Montgomery County Councilmember Nancy Floreen Credit: Provided photo

Veteran at-large County Councilmember Nancy Floreen said this morning that she has decided not to enter the race for the District 8 congressional seat being vacated next year by Democratic Rep. Chris Van Hollen, who is running for U.S. Senate.

Notwithstanding an overall field of Democratic contenders for the District 8 slot that continues to expand, Floreen is the latest of a series of County Council members to either disavow interest in the congressional race or to consider it but ultimately decide against running. Her move also appears to eliminate the possibility that any of the current nine council members will seek to move to Capitol Hill in 2016.

A former Garrett Park mayor and onetime member of the county Planning Board, Floreen was first elected to the County Council in 2002; her four successful races were seen as giving her an advantage in the congressional district, which is based in Montgomery County, but also includes portions of Frederick and Carroll counties.

Floreen, who last week indicated she was giving “really serious consideration” to running for Congress, said today: “I am absolutely convinced that I could win this race…I have far better name recognition, I believe, than anybody else.” However, after disclosing her decision not to run at a breakfast gathering of Democratic activists from the Bethesda-Chevy Chase area, she added in an interview: “At the end of the day, I concluded—and I don’t mean to use platitudes—that I can really do so much more locally.”

Floreen, 63, chairs the council’s influential Planning, Housing and Economic Development Committee, and, as the council’s vice president, is in line to assume the presidency in 2016.

“Once I was a member of Congress, I would spend 40 hours a week raising money,” Floreen observed, noting she had been told by consultants that a competitive candidate in the contest to succeed Van Hollen will need to raise $1.5 million to $2 million. But she added: “At large, I represent more people than in a congressional district, so I’m not particularly daunted by any of those factors. For me, it’s not about the campaign, it’s about the job. I can really make a difference here and I’d like to continue doing that.”


Del. Kumar Barve of Gaithersburg, a former majority leader of the state House of Delegates, is so far the only formally announced candidate in the Democratic primary for the District 8 seat, while state Sen. Jamie Raskin of Takoma Park plans to announce his candidacy in a couple of weeks. A third contender, former District 5 County Councilmember Valerie Ervin of Silver Spring, plans to announce her candidacy soon, while Del. Ana Sol Gutierrez of Chevy Chase  recently signaled her intention to join the contest.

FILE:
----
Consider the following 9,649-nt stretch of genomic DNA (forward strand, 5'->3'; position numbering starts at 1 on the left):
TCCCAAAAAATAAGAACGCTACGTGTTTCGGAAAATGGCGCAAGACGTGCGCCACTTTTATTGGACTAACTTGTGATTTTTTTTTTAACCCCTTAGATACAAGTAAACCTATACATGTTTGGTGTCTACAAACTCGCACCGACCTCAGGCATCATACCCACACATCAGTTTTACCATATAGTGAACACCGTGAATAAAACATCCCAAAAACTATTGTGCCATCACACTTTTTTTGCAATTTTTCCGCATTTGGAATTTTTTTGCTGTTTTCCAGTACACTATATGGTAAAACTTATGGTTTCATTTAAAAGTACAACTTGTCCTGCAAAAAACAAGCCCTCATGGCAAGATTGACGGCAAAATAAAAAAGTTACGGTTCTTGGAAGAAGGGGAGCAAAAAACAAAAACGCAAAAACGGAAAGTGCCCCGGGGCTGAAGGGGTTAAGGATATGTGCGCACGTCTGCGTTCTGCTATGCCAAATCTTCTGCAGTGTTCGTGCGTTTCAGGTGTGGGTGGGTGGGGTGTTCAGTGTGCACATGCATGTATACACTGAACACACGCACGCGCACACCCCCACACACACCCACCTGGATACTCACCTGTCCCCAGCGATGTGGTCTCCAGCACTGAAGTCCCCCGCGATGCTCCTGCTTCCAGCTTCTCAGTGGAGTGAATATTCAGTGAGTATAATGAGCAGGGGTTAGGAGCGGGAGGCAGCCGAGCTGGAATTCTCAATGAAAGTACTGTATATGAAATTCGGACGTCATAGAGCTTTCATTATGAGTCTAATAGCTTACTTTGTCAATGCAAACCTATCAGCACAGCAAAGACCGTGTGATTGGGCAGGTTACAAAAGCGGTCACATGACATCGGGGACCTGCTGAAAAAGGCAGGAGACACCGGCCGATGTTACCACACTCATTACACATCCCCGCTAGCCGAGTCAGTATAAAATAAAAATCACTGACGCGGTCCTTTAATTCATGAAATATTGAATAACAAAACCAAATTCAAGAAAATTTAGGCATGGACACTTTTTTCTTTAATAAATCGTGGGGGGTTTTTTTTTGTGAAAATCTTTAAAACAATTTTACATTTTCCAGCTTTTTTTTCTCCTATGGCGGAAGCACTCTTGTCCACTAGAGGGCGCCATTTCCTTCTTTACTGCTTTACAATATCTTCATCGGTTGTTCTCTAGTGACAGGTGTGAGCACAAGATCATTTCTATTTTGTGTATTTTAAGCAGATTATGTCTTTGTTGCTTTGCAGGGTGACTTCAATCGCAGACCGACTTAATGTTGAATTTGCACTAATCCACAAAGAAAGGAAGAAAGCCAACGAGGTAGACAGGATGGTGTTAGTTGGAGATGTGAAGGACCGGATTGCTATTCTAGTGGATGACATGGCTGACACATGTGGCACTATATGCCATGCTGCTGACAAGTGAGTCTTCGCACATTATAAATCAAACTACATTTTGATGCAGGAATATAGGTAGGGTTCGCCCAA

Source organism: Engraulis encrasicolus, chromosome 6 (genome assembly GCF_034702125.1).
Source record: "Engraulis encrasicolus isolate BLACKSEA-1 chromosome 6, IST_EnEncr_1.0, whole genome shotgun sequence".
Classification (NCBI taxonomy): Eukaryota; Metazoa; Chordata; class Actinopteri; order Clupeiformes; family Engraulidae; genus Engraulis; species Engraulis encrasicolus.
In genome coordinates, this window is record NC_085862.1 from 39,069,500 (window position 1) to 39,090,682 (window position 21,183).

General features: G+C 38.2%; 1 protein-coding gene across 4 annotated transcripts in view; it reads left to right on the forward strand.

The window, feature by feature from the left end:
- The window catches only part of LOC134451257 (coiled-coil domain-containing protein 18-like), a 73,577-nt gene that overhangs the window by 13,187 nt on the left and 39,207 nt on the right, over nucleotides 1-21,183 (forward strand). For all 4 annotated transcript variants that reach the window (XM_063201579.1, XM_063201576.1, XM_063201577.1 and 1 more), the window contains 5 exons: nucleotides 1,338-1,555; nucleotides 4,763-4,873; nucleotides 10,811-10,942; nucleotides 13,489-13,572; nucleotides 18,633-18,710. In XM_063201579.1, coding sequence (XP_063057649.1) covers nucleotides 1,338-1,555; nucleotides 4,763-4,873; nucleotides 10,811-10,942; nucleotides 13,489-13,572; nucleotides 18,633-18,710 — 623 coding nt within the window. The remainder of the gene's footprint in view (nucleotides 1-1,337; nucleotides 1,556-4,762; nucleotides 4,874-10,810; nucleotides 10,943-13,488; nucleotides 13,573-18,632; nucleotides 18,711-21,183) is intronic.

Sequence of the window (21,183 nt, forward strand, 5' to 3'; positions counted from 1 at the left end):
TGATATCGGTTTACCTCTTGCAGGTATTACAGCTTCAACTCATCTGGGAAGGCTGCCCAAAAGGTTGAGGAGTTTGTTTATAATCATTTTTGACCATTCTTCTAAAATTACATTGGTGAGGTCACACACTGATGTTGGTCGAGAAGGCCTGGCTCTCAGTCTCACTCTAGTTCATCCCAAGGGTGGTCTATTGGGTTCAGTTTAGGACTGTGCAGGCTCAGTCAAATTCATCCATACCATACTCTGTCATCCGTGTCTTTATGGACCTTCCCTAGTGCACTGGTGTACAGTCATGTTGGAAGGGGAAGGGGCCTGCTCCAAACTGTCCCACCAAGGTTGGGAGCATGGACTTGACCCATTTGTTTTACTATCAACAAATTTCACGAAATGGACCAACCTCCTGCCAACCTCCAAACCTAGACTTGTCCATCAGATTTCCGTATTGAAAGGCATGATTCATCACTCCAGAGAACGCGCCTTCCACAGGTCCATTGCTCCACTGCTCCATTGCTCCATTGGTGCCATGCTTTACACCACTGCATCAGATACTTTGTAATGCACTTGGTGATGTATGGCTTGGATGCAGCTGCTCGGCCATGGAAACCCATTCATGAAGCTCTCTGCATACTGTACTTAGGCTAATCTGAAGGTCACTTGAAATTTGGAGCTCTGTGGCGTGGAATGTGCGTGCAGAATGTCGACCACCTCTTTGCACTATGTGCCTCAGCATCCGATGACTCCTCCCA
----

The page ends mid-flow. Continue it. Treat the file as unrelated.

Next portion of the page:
A fifth potential candidate, former Obama administration official William Jawando, is moving toward a run for Congress, sources said. Jawando narrowly lost a bid for state delegate in Silver Spring/Takoma Park-based District 20 in last June’s Democratic primary, after being edged out by a candidate slate organized by Raskin.

Others Democrats said to still be considering the District 8 congressional race include Dels. Ariana Kelly of Bethesda and Jeff Waldstreicher of Kensington; former Del. Bill Bronrott of Bethesda and Marriott International executive Kathleen Matthews, a former news anchor on Washington-based WJLA-TV/Channel 7. The only Republican to express interest so far in the Democratic-dominated district is businessman Frank Howard, who last fall ran a competitive race for state Senate in a district covering the eastern portion of Montgomery County.


In addition, Oscar Ramirez of Rockville—a local Democratic political activist who works for a Washington-based lobbying firm—also has been mentioned as a potential candidate for the District 8 seat. But Ramirez said this past weekend that he is not running.

Prior to Floreen’s announcement today, two of her County Council colleagues—District 4 Councilmember Nancy Navarro of Colesville and at-large Councilmember Hans Riemer of Takoma Park—had considered running for the vacancy being vacated by Van Hollen, but decided against it. Riemer has since announced he will endorse Raskin’s candidacy.

In addition, two other council members—Roger Berliner, who represents Bethesda-based District 1, and council President George Leventhal of Takoma Park, both of whom are former congressional aides—have disavowed interest in the race.


At least a half-dozen members of the council are considered potential contenders for county executive if, as expected, incumbent Ike Leggett does not seek a fourth term in 2018. Floreen declined comment today when asked whether she might entertain a run for county executive as a future option.